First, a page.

Novelist Diane Schoemperlen fell in love with a convicted murderer. The relationship did not work out.
In early 2006, Diane met Shane, and so began a doomed six-year romance that was always going to be doomed in life and in afterlife in a way unlike other bad affairs. Not only was he a convicted murderer, serving almost 30 years of his life sentence, she was Diane Schoemperlen, a Governor General’s Award-winning novelist. Shane, although he denied it, was thoroughly “institutionalized,” in the jargon of correctional institutes everywhere, meaning he had mastered the skill set necessary to survive and even flourish behind bars for that long, a skill set that was perversely skewed against his success once he was released. And Schoemperlen is someone who feels, understands and lives in the world by writing about it. There was always going to be a book about Diane and Shane.
A very good book it is, too, nominated for this year’s $25,000 RBC Taylor Prize. This Is Not My Life, Schoemperlen’s first non-fiction work, was a struggle for her, both in terms of craft and in the uncomfortable necessity of turning a novelist’s ruthless eye upon herself. Some of it is an everywoman’s story: “You fall in love with a murderer like you fall in love with anyone,” Schoemperlen writes, a tale of the contemporary struggle for space and distance, intimacy and closeness. Some of it is an even-handed dismissal of Corrections Canada’s “Monty Python-esque” regulations and the tough-on-crime policies of Stephen Harper’s government. Mostly, it is an honest, finely written account of a brave attempt at a hopeless cause.
An excerpt from This Is Not My Life
On Friday morning, I arrived at the halfway house at 11:30. Shane’s belongings were already packed and stacked in the parking lot. Two items were missing: my old pillow, which had disintegrated when he put it in the washing machine, and my father’s cane, which he’d lost. He and Lenny were on the front steps waiting for me. We loaded the car, then Shane went inside to hand in his key. Lenny and I stood there smoking. I could see tears in his eyes.
I hugged him and said, “Don’t worry, everything will be all right. Don’t worry, I’ll take good care of him.”
Lenny sighed and said, “He’s a heavy load, you know.”
I said, “I know.”
Shane came back outside, they had a manly hug, and then we got in the car and drove away. In the rear-view mirror, I could see Lenny alone in the parking lot, waving. We turned the corner and headed home.
We lived together for 49 days.
I thought we would at least have a honeymoon stage before getting down to the business of ﬁguring out how to live together. I thought he would be happy just to be home. Looking back, I realize I didn’t know then and don’t know now what “happy” would have meant for him, what exactly this condition we call “happiness” would have entailed. How often do we make this mistake, assuming we know what these words mean for someone else, for someone we love? How often do we assume their deﬁnition of happiness must be the same as our own?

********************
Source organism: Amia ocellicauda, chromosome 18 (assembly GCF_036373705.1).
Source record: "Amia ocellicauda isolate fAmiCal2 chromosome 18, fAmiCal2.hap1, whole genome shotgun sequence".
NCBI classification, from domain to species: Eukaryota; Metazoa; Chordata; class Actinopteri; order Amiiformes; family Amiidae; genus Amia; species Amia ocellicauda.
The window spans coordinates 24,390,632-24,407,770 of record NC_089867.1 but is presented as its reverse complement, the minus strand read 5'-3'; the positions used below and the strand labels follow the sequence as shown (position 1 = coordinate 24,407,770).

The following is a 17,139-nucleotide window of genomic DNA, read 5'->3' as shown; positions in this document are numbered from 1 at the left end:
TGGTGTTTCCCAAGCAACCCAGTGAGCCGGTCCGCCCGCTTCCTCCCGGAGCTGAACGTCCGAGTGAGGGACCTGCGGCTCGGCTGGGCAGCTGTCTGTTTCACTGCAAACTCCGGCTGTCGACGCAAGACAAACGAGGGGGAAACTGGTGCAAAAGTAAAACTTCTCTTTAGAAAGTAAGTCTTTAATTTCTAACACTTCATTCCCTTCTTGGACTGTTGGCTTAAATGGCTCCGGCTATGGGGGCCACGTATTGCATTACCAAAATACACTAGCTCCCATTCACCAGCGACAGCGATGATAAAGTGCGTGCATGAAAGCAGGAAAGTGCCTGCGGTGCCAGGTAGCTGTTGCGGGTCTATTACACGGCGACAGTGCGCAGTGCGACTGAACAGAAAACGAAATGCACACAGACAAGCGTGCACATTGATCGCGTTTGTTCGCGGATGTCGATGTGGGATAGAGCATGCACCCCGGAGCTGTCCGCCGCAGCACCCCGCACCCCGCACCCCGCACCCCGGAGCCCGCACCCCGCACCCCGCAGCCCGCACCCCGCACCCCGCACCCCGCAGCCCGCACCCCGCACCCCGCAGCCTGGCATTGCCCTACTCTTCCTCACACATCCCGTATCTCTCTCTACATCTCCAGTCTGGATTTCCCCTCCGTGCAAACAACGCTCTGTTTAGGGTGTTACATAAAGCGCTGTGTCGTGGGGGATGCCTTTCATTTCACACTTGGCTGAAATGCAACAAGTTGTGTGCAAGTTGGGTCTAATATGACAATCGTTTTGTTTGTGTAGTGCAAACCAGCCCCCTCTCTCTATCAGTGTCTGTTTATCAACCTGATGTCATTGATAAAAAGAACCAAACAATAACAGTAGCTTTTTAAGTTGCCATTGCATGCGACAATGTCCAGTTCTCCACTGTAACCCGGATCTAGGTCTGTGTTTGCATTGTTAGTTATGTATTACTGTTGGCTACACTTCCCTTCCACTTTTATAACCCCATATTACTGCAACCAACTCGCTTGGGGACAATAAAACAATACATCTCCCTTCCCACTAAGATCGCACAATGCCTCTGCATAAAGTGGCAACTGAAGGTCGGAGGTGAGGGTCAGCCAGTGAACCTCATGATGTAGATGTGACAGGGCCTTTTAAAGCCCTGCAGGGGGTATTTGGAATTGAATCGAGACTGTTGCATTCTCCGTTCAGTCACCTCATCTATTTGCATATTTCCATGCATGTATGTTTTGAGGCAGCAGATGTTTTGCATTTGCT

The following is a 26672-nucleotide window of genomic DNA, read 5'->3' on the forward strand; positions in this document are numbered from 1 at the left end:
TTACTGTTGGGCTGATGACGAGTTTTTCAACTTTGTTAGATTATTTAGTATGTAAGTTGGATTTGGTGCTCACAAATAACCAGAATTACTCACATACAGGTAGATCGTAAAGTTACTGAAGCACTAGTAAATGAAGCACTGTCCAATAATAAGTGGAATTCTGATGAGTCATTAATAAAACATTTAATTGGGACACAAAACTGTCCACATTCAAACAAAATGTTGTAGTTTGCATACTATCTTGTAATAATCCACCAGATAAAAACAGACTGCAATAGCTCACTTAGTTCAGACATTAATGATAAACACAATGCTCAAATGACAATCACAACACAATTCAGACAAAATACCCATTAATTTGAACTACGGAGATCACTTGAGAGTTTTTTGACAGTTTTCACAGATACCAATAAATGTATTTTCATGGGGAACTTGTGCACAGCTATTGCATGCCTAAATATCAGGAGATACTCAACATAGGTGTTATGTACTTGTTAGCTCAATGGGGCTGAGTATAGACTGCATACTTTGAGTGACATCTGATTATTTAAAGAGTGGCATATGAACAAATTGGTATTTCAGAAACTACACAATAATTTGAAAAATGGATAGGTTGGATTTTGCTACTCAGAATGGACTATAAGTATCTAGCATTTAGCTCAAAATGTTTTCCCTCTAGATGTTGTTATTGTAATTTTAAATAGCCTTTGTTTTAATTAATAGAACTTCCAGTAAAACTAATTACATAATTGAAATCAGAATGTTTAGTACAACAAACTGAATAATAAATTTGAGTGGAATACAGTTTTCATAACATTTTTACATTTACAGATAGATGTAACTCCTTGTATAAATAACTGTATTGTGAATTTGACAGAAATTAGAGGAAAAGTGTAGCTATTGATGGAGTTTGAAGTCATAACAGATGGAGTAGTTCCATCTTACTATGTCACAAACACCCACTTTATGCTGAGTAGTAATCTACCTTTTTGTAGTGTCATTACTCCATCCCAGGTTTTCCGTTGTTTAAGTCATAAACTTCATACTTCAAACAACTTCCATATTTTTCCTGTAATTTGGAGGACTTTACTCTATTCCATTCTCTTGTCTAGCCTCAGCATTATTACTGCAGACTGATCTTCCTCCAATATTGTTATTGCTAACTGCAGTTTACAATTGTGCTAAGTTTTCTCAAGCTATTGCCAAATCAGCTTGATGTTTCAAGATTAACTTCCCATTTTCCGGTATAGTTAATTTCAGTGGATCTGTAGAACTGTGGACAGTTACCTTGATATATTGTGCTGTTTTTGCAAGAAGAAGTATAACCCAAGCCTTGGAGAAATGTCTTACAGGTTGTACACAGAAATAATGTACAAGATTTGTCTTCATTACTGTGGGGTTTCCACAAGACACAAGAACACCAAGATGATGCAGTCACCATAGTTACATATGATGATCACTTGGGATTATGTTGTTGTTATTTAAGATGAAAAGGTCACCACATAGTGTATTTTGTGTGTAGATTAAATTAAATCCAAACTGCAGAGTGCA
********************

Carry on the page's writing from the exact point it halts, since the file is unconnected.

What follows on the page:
He was now as close to total freedom as he, a lifer, was ever going to get. I thought freedom would be enough for him. Being with him had reminded me of how precious it was—and of how those of us who’ve always been free simply take it for granted. But once he had it himself, it seemed an impossible gift he didn’t know what to do with. I thought I would be enough for him. But I was wrong about that, too.
Shane had said so many times that all he wanted was a quiet, peaceful, ordinary life—with me. In retrospect, I can see how utterly naive I was, imagining he would know how to do that. Perhaps I should have given more thought to the fact that there seemed to be a pattern in his previous behaviour—that every time he’d come close to having that, he had done something to make sure it didn’t happen. In retrospect, it was as if by granting him full parole, the board had given him to me, just handed him over and said, “Here you go, ma’am. We’ve looked after him for 30 years. Now you do it.”
He was miserable from the minute he walked in the door that ﬁrst Friday afternoon. I helped him unpack and put away his things. I noticed but didn’t mention that the paint-by-number sets I’d given him were still untouched, and the blank notebooks were still blank. What I remember most of that ﬁrst weekend is him sitting on the couch scowling at the TV. Scowling at me, too, every time I went near him. The cold he’d had before the hearing was back, and it was much worse. I remember saying I’d go to the drugstore and buy some NeoCitran. I remember him saying he needed some lotion too, because his skin was dry and itchy. I said I’d buy some Keri lotion. I knew it was his favourite. He said it was too expensive. Then we had an argument about the cost of lotion.
I understood that he wasn’t feeling well. But I didn’t understand why he was so angry at me. This was when he started calling me “the new warden” and himself my “pet convict.” I did not yet understand that he had to have someone to ﬁght against—that he had been for so long in the “me versus them” mode that he couldn’t ﬁnd another stance, another way to be in the world. When he was at Frontenac, he could ﬁght against the staff, his parole ofﬁcer, the warden, all the other guys. When he was in Peterborough, he could ﬁght against the director and the supervisor, his employers, his co-workers, all the other guys. Once he came home to stay, there was nobody to ﬁght against except me. He did not know how to stop ﬁghting against and start ﬁghting for. I did not yet understand that he was only comfortable when he was miserable, that he was only happy if he was making someone else miserable too.
I did not yet understand that he was afraid. That for him, jail felt safer than being on the street. That contrary to what Janis Joplin had said, freedom was just another word for everything left to lose.